Queer parents and anyone who uses non-traditional methods to build families, whether that means sperm or egg donation, IVF, surrogacy, or adoption, complicate the question of what it means to be a parent, what it means to be a family, what it means to be a mother.
I have never wanted to give birth. I keep waiting for the desire to reveal itself, for time or circumstance to wind the biological clock that has so far been silent, but nothing has happened yet. I want to be a parent, to love and raise and care for my child as best I possibly can, but there is nothing in me that yearns to be the one to bring that child into the world.
My partner Charlie is a different story. Although he’s genderqueer and goes by male pronouns, pregnancy and birth are a few of the aspects of traditionally feminine experience that appeal to him—actually, “fascinate” might be the better word. Charlie has been stockpiling books on pregnancy and birth for years and has basically been writing his birth plan since becoming literate. When we started talking about having a baby together, there was never any question regarding who would carry the child.
Some two-uterus couples choose reciprocal IVF, or using one partner’s egg and the other partner’s uterus, so that both have a physical connection to the child, but that struck us an unnecessarily complicated. “You don’t have to share genes to be a parent,” we figured, and went ahead with trying to get Charlie knocked up as close to the old-fashioned way as possible. I’ve never been sad that I won’t be biologically related to our baby, and indeed, watching Charlie battle intense morning sickness for the past two months has made me more certain than ever that non-gestational parenthood is the best gig in town.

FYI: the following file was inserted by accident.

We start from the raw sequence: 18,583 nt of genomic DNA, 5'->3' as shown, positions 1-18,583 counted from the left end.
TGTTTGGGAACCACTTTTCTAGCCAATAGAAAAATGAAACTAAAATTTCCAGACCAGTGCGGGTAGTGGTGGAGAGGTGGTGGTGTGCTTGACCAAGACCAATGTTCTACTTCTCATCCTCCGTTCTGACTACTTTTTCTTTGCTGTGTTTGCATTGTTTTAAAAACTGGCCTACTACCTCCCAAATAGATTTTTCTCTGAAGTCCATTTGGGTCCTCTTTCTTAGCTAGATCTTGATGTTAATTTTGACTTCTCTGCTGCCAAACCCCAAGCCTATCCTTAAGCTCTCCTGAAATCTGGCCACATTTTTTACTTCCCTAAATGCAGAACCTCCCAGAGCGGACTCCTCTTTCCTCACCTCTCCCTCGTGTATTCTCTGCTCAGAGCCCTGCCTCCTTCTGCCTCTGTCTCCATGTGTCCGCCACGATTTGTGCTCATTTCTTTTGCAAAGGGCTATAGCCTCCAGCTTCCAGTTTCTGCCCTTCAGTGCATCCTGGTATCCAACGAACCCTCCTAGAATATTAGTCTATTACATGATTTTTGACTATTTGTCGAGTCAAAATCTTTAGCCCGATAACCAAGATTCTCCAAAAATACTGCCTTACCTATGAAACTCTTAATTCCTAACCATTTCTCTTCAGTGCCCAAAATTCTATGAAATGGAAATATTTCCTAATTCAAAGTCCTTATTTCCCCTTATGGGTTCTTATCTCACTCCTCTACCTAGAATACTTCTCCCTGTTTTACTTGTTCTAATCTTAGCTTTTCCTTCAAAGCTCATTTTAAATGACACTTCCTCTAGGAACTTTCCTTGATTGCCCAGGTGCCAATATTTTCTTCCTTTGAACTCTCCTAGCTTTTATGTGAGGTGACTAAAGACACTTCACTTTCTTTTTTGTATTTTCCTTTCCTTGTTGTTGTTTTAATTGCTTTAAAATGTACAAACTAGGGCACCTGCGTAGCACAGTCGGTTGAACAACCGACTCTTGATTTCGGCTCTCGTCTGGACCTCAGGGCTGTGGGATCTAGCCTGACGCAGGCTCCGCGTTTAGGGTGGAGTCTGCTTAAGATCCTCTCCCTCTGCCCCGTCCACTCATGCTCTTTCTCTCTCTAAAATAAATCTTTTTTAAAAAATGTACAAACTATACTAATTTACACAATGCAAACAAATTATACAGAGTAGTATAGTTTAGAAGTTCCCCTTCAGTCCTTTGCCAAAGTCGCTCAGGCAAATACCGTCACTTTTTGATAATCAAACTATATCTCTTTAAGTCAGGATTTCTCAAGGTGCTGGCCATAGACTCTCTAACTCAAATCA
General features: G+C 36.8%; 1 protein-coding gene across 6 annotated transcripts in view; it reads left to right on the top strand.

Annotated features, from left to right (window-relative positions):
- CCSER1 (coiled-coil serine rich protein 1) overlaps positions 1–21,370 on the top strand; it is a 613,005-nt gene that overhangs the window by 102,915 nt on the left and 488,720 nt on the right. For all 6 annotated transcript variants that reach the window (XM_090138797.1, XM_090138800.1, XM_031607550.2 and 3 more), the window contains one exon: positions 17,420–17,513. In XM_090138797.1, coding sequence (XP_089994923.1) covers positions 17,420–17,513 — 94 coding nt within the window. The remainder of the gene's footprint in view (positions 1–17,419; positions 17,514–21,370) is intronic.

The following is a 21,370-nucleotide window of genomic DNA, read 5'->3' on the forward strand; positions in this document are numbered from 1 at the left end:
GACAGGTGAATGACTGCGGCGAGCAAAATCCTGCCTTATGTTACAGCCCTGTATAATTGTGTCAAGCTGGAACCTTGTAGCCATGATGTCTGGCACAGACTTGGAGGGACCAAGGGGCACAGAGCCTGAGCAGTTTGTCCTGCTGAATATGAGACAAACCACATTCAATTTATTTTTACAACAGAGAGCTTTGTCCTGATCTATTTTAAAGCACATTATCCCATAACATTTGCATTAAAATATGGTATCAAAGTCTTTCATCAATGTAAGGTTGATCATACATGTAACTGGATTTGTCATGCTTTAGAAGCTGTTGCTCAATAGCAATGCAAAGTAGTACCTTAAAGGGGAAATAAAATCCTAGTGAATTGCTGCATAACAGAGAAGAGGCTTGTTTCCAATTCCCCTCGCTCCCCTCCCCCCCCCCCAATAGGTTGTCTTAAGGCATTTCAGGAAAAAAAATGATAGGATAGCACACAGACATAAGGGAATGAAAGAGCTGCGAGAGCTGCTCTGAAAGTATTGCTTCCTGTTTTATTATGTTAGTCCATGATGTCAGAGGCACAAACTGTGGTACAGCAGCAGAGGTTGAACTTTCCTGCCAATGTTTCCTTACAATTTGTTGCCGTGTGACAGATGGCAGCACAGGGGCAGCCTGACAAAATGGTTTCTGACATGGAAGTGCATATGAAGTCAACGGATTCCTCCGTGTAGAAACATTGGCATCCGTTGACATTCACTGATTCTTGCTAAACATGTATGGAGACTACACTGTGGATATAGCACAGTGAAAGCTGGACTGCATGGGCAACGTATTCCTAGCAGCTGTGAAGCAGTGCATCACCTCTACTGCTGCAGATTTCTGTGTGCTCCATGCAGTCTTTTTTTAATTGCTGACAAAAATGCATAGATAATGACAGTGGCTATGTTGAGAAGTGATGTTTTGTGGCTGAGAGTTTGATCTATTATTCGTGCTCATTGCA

But, although I’ve always been an active participant in Charlie’s attempts to conceive, going through the process of assisted reproduction (first intrauterine insemination, then, when that didn’t work, IVF) made me feel like little more than a bystander. Reproductive endocrinology clinics don’t have a lot of use for anyone who isn’t contributing genetic material to try to make a baby. Charlie’s doctors seldom talked to me, included me in decision-making, or indeed even acknowledged that I was in the room. They didn’t seem to see us as a couple trying to build our family; they only saw Charlie, and then only as a condition—first infertility, now pregnancy—that requires tending to.